Dude goes to Dr. Frankenstein and asks him to make the Anti-Nuclear Energy Bacteria using Godzilla’s cells, but Dr. Frankenstein is all like “Nooooooo Godzilla cells blew up my daughter!” and refuses.  But then the active volcano causes an earthquake that shakes his roses around, and all of a sudden, he goes back to everyone and says he’ll do it, as long as he gets to keep Godzilla cells at his lab for a week without anyone keeping tabs on him.  Nobody thinks this is sketchy whatsoever, so they all agree.  Dr. Frankenstein is next seen combining the Godzilla cells with bits of his roses, and claims that his daughter Erika will now live forever.  Dr. Frankenstein then goes to the government lab and makes the ANEB.  

While he’s out, the Americans that were spying on him, who at some point, were revealed to be working for a giant evil American bio-genetics corporation, break into Dr. Frankenstein’s lab and rifle through all his files.  They find some paperwork with the details on the ANEB.  The Cleaner also breaks into the lab, and the two groups get into a fire fight.  The Americans back off under cover, but both of them find themselves getting attacked by giant vines.  The black guy gets killed by them, because this is a movie from the 80s, of course he does, while the white guy cuts his way out and escapes.  The Cleaner pursues.  

The next morning, Dr. Frankenstein’s alerted to the break-in at his lab, and heads there with Lady and Miki in tow.  Dude might have been there as well, I don’t remember.  He kind of fades into the background a lot.  They look over the damage, and then hear about something happening at the nearby lake, so they go check it out.  A massive rose with fangy teeth in the center of it grows out of the center of it now.  Miki detects some consciousness coming from it, and Dr. Frankenstein reveals that he not only combined his roses with Godzilla cells, he had originally combined those roses with Erika’s cells.  He names the giant rose Biollante, after the Norse spirit of plants.  Which, if you know anything about Norse mythology, you might realise ISN’T A THING!

Japan’s government gets a message that the somebody’s planted a bunch of bombs in the volcano Godzilla’s in, and will set them off and cause an eruption and Godzilla’s release, unless they turn over all of the ANEB.  Gondo and Dude pack up all the ANEB they have, and take it to the drop site, where the surviving American receives it, then starts to take them to the back of his van so they can turn off the timer on the bombs.  Someone shoots at them, and the American accuses them of double crossing him, which would have been wise, but nope, it’s just the Cleaner.  Gondo and Dude take cover while the Cleaner guns down the American, then book it to where the American dropped the ANEB, but the Cleaner drives up in the most ‘80s-looking car possible, snatches the suitcase, and drives off. Gondo and Dude turn their attention to the time in the American’s van, trying to keep the bombs from going off, but they can’t figure out how to work it.  The bombs explode, the volcano erupts, and Godzilla is loosed from within.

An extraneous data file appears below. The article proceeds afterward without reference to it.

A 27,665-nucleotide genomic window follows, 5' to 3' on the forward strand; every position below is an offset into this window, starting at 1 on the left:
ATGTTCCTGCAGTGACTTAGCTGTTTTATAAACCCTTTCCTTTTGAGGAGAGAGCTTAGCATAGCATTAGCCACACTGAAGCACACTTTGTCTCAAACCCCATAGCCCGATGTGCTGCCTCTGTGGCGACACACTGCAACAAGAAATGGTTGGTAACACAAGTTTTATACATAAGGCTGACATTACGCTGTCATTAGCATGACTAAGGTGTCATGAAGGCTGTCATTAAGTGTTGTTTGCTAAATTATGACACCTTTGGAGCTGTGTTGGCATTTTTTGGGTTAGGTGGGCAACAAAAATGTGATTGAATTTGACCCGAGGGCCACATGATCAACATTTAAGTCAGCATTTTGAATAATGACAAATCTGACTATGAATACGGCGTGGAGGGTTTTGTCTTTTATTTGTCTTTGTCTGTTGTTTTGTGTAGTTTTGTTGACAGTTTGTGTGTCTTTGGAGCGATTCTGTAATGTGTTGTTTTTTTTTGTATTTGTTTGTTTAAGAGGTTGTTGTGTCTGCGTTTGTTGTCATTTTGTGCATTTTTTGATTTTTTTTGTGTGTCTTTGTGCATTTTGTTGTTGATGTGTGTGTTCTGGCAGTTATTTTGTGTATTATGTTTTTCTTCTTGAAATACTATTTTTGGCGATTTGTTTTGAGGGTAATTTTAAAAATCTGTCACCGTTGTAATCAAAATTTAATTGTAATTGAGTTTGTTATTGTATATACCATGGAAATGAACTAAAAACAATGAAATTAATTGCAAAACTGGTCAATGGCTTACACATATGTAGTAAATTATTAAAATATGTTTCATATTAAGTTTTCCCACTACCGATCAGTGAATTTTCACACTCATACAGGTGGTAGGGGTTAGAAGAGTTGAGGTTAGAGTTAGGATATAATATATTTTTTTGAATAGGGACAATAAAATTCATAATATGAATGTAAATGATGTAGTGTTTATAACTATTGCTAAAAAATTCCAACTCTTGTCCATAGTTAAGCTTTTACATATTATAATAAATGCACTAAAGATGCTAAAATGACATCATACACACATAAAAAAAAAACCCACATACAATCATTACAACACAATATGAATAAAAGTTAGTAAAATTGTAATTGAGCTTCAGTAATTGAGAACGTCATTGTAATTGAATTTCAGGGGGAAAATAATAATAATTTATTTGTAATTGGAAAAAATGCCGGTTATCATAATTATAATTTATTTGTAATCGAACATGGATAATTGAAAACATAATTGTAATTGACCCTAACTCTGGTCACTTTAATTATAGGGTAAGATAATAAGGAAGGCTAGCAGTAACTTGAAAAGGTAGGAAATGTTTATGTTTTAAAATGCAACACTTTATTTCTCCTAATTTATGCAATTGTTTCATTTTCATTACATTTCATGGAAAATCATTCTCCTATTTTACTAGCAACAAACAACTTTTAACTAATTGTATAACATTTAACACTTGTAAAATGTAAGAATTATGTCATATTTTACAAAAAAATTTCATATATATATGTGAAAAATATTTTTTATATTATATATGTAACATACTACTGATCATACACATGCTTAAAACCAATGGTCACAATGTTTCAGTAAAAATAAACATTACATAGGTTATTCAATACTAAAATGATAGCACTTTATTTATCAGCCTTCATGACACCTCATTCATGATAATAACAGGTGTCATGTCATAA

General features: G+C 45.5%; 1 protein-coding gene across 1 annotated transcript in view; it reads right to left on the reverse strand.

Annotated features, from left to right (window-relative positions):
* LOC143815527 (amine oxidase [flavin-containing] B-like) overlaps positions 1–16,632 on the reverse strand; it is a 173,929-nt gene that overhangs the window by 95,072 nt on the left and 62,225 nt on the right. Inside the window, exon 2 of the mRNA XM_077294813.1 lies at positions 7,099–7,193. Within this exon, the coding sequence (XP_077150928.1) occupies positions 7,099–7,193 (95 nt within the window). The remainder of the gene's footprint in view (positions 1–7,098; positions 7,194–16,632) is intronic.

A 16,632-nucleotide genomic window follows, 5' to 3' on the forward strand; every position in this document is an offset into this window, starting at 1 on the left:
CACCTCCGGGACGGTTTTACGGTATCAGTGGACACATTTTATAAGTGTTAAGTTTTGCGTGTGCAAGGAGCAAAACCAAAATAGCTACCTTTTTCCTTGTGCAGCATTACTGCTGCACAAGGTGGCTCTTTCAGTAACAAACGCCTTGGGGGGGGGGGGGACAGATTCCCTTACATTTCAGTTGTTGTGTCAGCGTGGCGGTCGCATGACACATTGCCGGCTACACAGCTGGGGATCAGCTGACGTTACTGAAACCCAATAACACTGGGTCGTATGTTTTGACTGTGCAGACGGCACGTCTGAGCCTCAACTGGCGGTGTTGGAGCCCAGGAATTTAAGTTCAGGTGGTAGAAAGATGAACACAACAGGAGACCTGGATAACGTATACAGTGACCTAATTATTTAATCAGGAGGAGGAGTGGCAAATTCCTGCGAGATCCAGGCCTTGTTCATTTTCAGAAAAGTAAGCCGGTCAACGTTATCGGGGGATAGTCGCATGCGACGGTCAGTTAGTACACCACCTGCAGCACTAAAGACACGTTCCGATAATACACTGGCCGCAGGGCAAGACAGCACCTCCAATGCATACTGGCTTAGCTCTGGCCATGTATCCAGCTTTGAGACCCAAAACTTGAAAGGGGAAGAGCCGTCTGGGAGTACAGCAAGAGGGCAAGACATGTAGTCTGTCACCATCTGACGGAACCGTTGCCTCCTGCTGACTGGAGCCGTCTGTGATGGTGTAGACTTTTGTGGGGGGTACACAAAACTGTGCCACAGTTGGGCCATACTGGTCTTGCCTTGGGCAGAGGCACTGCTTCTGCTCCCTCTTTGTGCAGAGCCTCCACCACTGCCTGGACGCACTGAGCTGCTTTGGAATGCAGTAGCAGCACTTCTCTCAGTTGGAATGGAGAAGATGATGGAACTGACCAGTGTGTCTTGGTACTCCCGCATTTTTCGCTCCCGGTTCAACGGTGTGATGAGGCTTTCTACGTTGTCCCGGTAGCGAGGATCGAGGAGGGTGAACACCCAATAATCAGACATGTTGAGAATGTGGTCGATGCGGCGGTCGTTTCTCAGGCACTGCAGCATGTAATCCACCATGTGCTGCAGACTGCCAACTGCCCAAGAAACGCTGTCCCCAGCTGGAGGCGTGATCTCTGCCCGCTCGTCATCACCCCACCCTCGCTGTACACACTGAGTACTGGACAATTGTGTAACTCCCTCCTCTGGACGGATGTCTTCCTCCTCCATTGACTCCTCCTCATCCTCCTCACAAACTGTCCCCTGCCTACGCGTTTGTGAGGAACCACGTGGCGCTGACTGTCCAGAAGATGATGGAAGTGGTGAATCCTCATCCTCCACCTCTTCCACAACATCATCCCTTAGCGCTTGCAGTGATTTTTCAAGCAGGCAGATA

So let’s talk about Godzilla here.  Because he’s been redesigned, and damn, is Godzilla sexy now.  Showa era Godzilla was often cute.  Godzilla from the previous film was generally fearsome, but looked really derpy from certain angles.  Godzilla here looks both sleek and ferocious.  His head and face has been made more feline, giving him a rather leopard-like appearance, while his eyes have better proportions and look focused.  His head has been shrunk a bit in size, and the proportions make his torso look beefier.  This is a good Godzilla.  One of my favorite designs in the series, in fact.

So Godzilla’s out of that volcano he fell into last time, and begins wandering into the sea.  The military mobilizes against him.  Some reporters are trying to interview Dr. Frankenstein about Biollante, but Biollante starts going wild and whips down the docks that they’re on.  They run away while Dr. Frankenstein acts like your typical evil mad scientist.  Miki remarks that the Godzilla nature of Biollante has taken control over the human side of it, and it’s calling out to Godzilla.  

In the meantime, the Super X II reaches Godzilla as he’s cruising through the ocean.  Major Screwup is in command of it with a team piloting it from afar.  So it gets there and opens up its Fire Mirror, that thing that reflects Godzilla’s breath back at it, and Godzilla obliges, blasting it and therefore himself.  This version of the Super X is working out really well!  For now.  Godzilla goes under water, and the Super X II follows, blasting him from afar with torpedoes.  The team here does have a sense that’s pretty rare in Godzilla-series pilots, that of maybe not flying right within Godzilla’s reach, and that works well for them.  Godzilla surfaces, and so do they, and go with the Fire Mirror strategy again, but then the Fire Mirror starts to melt.  Godzilla scores an atomic breath hit on the side of it, and for all they talked about the Super X II’s improved armor, that one hit is enough to bring it down.  The Super X II barely limps back to base.